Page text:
Court reinstates temporary lifting of gill-net ban

Using commercial gill nets in Florida waters — banned for 18 years — suddenly became legal for nearly a week in early November.

No reports their use were seen in Florida Keys waters before the ban was reinstated Nov. 6 by an appeals court ruling, according to the Florida Fish and Wildlife Conservation Commission.

“If there were, we didn’t hear about it,” said Officer Bobby Dube, FWC spokesman for Monroe County. “Now we’re back at it” to enforce established rules, he said Tuesday.

Current law allows fishermen to have two 500-square-foot nets with 2-inch squares. Fishermen want the squares to be 3 inches. They believe nets with larger mesh sizes (gill nets) can catch target species — primarily mullet — while allowing juveniles to escape.

For several days after Leon County Circuit Court Judge Jackie Fulford ordered the longstanding net ban lifted in late October because of what she described as a “legal absurdity,” FWC officers were prevented by her decision from enforcing the rules.

But on Nov. 6, the First District Court of Appeal reinstated a stay on lifting the ban pending further legal review.

The Florida Keys Commercial Fishermen’s Association joined other state commercial groups to seek status as an intervener in support of changing laws on gill nets.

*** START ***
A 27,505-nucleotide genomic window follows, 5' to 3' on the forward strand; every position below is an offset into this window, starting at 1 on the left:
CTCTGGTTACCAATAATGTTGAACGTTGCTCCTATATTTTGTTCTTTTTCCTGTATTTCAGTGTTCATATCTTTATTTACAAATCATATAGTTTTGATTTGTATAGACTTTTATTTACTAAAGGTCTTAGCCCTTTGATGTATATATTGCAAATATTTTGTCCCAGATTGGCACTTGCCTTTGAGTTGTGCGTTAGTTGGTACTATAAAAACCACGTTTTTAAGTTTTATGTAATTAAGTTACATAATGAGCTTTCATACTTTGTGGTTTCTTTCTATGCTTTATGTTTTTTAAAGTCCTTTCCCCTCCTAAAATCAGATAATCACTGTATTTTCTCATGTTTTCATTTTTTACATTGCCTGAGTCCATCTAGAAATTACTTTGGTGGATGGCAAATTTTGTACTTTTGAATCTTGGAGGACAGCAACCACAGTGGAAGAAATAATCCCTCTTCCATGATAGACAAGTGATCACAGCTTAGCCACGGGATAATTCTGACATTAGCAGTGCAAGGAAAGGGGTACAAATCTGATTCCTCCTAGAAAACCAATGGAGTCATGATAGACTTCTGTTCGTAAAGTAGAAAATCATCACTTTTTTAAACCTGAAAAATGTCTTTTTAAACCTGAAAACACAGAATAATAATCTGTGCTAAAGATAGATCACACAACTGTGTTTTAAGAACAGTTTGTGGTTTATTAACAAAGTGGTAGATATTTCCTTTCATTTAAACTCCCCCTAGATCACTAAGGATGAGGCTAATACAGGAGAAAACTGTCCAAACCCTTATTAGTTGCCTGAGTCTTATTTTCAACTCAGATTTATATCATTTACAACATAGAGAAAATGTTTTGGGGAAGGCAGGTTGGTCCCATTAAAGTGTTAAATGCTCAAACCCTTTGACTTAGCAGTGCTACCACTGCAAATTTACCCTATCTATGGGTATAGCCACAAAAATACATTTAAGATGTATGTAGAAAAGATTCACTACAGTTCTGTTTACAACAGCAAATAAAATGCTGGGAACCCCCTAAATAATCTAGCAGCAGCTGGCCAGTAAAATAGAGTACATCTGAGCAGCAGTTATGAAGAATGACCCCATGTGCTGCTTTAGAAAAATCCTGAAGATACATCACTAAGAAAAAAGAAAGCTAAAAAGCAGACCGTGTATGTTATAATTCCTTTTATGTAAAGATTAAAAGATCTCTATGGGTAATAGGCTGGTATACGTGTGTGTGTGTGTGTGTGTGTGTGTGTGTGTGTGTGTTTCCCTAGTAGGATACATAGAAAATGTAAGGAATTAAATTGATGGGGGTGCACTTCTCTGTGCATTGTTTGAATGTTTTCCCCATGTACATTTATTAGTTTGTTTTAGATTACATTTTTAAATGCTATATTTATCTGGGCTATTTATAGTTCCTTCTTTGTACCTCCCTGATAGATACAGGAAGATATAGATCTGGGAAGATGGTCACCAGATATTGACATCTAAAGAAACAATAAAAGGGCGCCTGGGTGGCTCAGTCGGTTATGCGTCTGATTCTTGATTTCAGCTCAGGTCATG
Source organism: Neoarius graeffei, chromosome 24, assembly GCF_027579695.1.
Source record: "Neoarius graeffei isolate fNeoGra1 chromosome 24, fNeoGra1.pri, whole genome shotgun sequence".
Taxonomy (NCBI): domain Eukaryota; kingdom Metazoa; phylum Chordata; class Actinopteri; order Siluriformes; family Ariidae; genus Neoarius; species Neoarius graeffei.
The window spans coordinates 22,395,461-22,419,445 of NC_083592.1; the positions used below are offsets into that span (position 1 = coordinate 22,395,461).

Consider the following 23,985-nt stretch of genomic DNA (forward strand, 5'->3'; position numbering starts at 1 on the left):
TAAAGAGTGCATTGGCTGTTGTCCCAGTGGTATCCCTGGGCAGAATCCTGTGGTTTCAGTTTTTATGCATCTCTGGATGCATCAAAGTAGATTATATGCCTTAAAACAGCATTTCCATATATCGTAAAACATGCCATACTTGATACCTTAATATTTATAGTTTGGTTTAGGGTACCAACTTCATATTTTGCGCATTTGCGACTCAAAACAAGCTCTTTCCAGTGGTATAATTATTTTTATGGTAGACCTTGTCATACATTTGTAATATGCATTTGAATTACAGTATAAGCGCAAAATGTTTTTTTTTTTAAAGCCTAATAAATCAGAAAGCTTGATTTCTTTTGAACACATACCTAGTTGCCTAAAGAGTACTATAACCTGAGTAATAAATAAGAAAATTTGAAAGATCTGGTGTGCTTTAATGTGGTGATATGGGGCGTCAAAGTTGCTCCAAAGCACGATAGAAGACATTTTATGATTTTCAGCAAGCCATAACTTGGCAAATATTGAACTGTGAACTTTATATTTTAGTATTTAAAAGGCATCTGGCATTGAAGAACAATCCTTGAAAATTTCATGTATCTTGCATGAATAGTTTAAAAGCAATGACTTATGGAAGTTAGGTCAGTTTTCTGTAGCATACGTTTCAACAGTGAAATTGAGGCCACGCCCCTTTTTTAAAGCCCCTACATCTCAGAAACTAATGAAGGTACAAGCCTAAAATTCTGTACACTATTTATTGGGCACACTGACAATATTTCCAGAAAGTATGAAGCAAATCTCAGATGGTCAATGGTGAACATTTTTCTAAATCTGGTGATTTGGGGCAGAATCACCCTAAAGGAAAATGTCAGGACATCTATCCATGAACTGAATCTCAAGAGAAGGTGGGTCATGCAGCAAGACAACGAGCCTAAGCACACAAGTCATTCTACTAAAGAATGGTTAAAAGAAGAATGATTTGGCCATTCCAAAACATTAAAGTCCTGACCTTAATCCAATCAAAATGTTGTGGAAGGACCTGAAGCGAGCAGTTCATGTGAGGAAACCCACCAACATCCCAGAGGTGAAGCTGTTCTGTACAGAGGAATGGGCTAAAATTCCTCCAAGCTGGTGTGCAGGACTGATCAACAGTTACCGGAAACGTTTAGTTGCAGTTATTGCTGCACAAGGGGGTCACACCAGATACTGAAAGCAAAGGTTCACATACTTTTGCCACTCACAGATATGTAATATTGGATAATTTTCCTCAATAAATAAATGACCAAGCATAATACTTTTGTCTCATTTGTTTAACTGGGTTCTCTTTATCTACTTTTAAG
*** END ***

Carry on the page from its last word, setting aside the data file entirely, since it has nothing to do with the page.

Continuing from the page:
“Nets can be a responsible method of harvest with reasonable limitations in place,” said Bill Kelly, the group’s executive director. “What the industry is seeking is to have the FWC [board of directors] sit down with fishermen to discuss how to better manage fisheries.”

“The industry hopes to come to the table with the FWC and interested environmental groups to see if there is common ground to better manage underutilized fisheries like Spanish mackerel.”

The original lawsuit filed in 2011 by the Wakulla County Commercial Fishermen’s Association and others contends that specific rules on gill nets are arbitrary.

The rules were crafted by state fishery managers after Florida voters overwhelmingly approved a 1994 constitutional amendment banning the use of gill nets in state waters. Groups like the Coastal Conservation Association of Florida ardently oppose lifting the gill-net rules.

“Massive schools of spawning mullet will be slaughtered by hundreds of netters returning to the coastline with their huge gillnets,” said Ted Forsgren of the CCA. “Commercial netters from North Carolina to Louisiana will be swarming Florida to jump on the spawning fish this fall.”

Kelly said the ramifications of Fulford’s decision and the appeals court ruling could keep the issue in court for a year or more.

Commercial fishermen have been frustrated by the FWC’s unwillingness to amend rules, Kelly said.

“There were some improprieties” with gill-net fishing before the 1994 referendum, “due to the lack of reasonable rules to avoid conflicts,” Kelly said. “A lot of things can be done to avoid those.”

The CCA says the current rules have not overly limited commercial fishing but have allowed several key saltwater species to increase their populations.

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